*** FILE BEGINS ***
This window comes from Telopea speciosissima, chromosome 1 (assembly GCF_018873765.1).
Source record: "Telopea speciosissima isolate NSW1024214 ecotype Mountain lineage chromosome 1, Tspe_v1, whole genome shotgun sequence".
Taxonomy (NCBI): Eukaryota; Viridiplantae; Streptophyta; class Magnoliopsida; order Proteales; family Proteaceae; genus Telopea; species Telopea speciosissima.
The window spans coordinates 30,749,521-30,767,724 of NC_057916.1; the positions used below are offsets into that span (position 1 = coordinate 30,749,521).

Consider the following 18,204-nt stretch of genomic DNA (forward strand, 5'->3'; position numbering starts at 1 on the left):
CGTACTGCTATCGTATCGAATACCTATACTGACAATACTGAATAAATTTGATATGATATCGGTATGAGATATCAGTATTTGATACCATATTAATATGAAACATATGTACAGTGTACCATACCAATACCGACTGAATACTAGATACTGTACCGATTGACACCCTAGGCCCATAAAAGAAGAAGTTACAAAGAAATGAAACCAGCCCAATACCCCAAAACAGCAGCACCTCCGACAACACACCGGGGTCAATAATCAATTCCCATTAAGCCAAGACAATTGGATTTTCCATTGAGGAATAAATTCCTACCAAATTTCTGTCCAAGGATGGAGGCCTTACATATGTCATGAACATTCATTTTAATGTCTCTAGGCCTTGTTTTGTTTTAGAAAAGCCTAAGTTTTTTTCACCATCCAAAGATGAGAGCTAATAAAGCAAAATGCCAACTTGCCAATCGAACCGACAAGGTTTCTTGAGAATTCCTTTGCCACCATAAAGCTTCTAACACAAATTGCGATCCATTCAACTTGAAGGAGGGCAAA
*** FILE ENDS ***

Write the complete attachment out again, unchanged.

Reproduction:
This window comes from Telopea speciosissima, chromosome 1 (assembly GCF_018873765.1).
Source record: "Telopea speciosissima isolate NSW1024214 ecotype Mountain lineage chromosome 1, Tspe_v1, whole genome shotgun sequence".
Taxonomy (NCBI): Eukaryota; Viridiplantae; Streptophyta; class Magnoliopsida; order Proteales; family Proteaceae; genus Telopea; species Telopea speciosissima.
The window spans coordinates 30,749,521-30,767,724 of NC_057916.1; the positions used below are offsets into that span (position 1 = coordinate 30,749,521).

Consider the following 18,204-nt stretch of genomic DNA (forward strand, 5'->3'; position numbering starts at 1 on the left):
CGTACTGCTATCGTATCGAATACCTATACTGACAATACTGAATAAATTTGATATGATATCGGTATGAGATATCAGTATTTGATACCATATTAATATGAAACATATGTACAGTGTACCATACCAATACCGACTGAATACTAGATACTGTACCGATTGACACCCTAGGCCCATAAAAGAAGAAGTTACAAAGAAATGAAACCAGCCCAATACCCCAAAACAGCAGCACCTCCGACAACACACCGGGGTCAATAATCAATTCCCATTAAGCCAAGACAATTGGATTTTCCATTGAGGAATAAATTCCTACCAAATTTCTGTCCAAGGATGGAGGCCTTACATATGTCATGAACATTCATTTTAATGTCTCTAGGCCTTGTTTTGTTTTAGAAAAGCCTAAGTTTTTTTCACCATCCAAAGATGAGAGCTAATAAAGCAAAATGCCAACTTGCCAATCGAACCGACAAGGTTTCTTGAGAATTCCTTTGCCACCATAAAGCTTCTAACACAAATTGCGATCCATTCAACTTGAAGGAGGGCAAA